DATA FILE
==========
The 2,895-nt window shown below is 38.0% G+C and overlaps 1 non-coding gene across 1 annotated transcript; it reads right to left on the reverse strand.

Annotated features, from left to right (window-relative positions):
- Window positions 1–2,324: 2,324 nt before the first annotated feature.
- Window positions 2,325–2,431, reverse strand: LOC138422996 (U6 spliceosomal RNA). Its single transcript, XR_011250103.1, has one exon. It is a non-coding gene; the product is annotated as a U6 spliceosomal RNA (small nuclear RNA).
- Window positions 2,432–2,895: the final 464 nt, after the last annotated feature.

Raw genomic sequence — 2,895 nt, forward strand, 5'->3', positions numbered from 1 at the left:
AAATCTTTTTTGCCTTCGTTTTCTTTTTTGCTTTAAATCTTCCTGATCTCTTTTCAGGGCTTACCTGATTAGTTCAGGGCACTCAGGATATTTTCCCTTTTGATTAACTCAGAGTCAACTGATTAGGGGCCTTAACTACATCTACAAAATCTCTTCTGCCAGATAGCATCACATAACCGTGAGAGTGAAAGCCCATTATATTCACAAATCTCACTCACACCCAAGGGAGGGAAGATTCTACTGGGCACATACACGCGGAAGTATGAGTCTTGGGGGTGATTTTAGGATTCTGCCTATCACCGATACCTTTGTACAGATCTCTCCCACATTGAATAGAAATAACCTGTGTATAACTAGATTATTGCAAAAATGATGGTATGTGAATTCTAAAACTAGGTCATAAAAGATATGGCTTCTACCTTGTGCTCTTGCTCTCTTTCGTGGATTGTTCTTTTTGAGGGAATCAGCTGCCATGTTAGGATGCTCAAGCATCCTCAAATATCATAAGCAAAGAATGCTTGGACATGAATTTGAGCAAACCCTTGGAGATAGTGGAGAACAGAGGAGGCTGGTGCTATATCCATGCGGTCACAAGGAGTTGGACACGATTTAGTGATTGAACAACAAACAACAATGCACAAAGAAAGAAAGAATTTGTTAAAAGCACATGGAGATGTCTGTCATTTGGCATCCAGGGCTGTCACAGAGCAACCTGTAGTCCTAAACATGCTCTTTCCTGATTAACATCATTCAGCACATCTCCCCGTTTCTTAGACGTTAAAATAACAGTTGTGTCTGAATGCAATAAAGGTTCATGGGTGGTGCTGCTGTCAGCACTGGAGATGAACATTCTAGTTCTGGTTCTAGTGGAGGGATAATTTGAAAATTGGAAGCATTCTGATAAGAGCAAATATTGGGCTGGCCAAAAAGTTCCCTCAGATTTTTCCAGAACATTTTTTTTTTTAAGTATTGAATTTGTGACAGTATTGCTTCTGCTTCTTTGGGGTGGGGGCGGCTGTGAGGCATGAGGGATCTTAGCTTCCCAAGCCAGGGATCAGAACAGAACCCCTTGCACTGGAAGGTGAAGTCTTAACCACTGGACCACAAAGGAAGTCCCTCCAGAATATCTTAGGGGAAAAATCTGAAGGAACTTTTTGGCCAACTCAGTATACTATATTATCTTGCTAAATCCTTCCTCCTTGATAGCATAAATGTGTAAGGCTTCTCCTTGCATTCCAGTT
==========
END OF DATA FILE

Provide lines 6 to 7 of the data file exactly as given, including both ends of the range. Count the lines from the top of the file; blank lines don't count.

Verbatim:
Raw genomic sequence — 2,895 nt, forward strand, 5'->3', positions numbered from 1 at the left:
AAATCTTTTTTGCCTTCGTTTTCTTTTTTGCTTTAAATCTTCCTGATCTCTTTTCAGGGCTTACCTGATTAGTTCAGGGCACTCAGGATATTTTCCCTTTTGATTAACTCAGAGTCAACTGATTAGGGGCCTTAACTACATCTACAAAATCTCTTCTGCCAGATAGCATCACATAACCGTGAGAGTGAAAGCCCATTATATTCACAAATCTCACTCACACCCAAGGGAGGGAAGATTCTACTGGGCACATACACGCGGAAGTATGAGTCTTGGGGGTGATTTTAGGATTCTGCCTATCACCGATACCTTTGTACAGATCTCTCCCACATTGAATAGAAATAACCTGTGTATAACTAGATTATTGCAAAAATGATGGTATGTGAATTCTAAAACTAGGTCATAAAAGATATGGCTTCTACCTTGTGCTCTTGCTCTCTTTCGTGGATTGTTCTTTTTGAGGGAATCAGCTGCCATGTTAGGATGCTCAAGCATCCTCAAATATCATAAGCAAAGAATGCTTGGACATGAATTTGAGCAAACCCTTGGAGATAGTGGAGAACAGAGGAGGCTGGTGCTATATCCATGCGGTCACAAGGAGTTGGACACGATTTAGTGATTGAACAACAAACAACAATGCACAAAGAAAGAAAGAATTTGTTAAAAGCACATGGAGATGTCTGTCATTTGGCATCCAGGGCTGTCACAGAGCAACCTGTAGTCCTAAACATGCTCTTTCCTGATTAACATCATTCAGCACATCTCCCCGTTTCTTAGACGTTAAAATAACAGTTGTGTCTGAATGCAATAAAGGTTCATGGGTGGTGCTGCTGTCAGCACTGGAGATGAACATTCTAGTTCTGGTTCTAGTGGAGGGATAATTTGAAAATTGGAAGCATTCTGATAAGAGCAAATATTGGGCTGGCCAAAAAGTTCCCTCAGATTTTTCCAGAACATTTTTTTTTTTAAGTATTGAATTTGTGACAGTATTGCTTCTGCTTCTTTGGGGTGGGGGCGGCTGTGAGGCATGAGGGATCTTAGCTTCCCAAGCCAGGGATCAGAACAGAACCCCTTGCACTGGAAGGTGAAGTCTTAACCACTGGACCACAAAGGAAGTCCCTCCAGAATATCTTAGGGGAAAAATCTGAAGGAACTTTTTGGCCAACTCAGTATACTATATTATCTTGCTAAATCCTTCCTCCTTGATAGCATAAATGTGTAAGGCTTCTCCTTGCATTCCAGTT